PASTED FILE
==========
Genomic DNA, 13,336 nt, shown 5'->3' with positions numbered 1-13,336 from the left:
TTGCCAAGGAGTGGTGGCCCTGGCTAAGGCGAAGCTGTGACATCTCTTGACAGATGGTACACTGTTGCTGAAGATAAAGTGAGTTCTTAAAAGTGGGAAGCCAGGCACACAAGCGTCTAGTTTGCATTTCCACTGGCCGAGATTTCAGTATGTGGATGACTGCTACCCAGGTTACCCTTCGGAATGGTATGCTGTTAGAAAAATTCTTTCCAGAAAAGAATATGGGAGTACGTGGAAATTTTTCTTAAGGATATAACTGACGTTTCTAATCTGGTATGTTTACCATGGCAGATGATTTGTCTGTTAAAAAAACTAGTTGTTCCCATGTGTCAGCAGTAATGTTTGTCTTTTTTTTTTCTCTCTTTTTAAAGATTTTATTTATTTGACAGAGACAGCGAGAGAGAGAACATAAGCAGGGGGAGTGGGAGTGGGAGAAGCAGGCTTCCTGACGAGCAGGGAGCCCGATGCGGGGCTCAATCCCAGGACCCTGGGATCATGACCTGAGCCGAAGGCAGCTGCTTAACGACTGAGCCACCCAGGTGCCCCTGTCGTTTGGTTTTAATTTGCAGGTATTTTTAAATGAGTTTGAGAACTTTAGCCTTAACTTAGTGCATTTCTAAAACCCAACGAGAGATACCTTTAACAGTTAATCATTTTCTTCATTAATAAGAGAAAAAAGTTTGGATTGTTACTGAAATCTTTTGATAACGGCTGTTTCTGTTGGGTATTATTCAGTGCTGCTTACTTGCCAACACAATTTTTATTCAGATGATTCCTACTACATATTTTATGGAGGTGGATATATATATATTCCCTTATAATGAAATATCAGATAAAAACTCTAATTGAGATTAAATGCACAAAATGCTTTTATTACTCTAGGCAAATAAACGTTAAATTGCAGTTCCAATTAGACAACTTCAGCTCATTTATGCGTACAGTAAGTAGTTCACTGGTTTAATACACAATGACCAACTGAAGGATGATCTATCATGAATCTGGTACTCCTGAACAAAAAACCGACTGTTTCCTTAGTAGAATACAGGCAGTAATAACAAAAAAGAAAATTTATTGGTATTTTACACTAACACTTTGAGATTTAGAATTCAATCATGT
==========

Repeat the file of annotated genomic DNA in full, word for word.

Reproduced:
Genomic DNA, 13,336 nt, shown 5'->3' with positions numbered 1-13,336 from the left:
TTGCCAAGGAGTGGTGGCCCTGGCTAAGGCGAAGCTGTGACATCTCTTGACAGATGGTACACTGTTGCTGAAGATAAAGTGAGTTCTTAAAAGTGGGAAGCCAGGCACACAAGCGTCTAGTTTGCATTTCCACTGGCCGAGATTTCAGTATGTGGATGACTGCTACCCAGGTTACCCTTCGGAATGGTATGCTGTTAGAAAAATTCTTTCCAGAAAAGAATATGGGAGTACGTGGAAATTTTTCTTAAGGATATAACTGACGTTTCTAATCTGGTATGTTTACCATGGCAGATGATTTGTCTGTTAAAAAAACTAGTTGTTCCCATGTGTCAGCAGTAATGTTTGTCTTTTTTTTTTCTCTCTTTTTAAAGATTTTATTTATTTGACAGAGACAGCGAGAGAGAGAACATAAGCAGGGGGAGTGGGAGTGGGAGAAGCAGGCTTCCTGACGAGCAGGGAGCCCGATGCGGGGCTCAATCCCAGGACCCTGGGATCATGACCTGAGCCGAAGGCAGCTGCTTAACGACTGAGCCACCCAGGTGCCCCTGTCGTTTGGTTTTAATTTGCAGGTATTTTTAAATGAGTTTGAGAACTTTAGCCTTAACTTAGTGCATTTCTAAAACCCAACGAGAGATACCTTTAACAGTTAATCATTTTCTTCATTAATAAGAGAAAAAAGTTTGGATTGTTACTGAAATCTTTTGATAACGGCTGTTTCTGTTGGGTATTATTCAGTGCTGCTTACTTGCCAACACAATTTTTATTCAGATGATTCCTACTACATATTTTATGGAGGTGGATATATATATATTCCCTTATAATGAAATATCAGATAAAAACTCTAATTGAGATTAAATGCACAAAATGCTTTTATTACTCTAGGCAAATAAACGTTAAATTGCAGTTCCAATTAGACAACTTCAGCTCATTTATGCGTACAGTAAGTAGTTCACTGGTTTAATACACAATGACCAACTGAAGGATGATCTATCATGAATCTGGTACTCCTGAACAAAAAACCGACTGTTTCCTTAGTAGAATACAGGCAGTAATAACAAAAAAGAAAATTTATTGGTATTTTACACTAACACTTTGAGATTTAGAATTCAATCATGT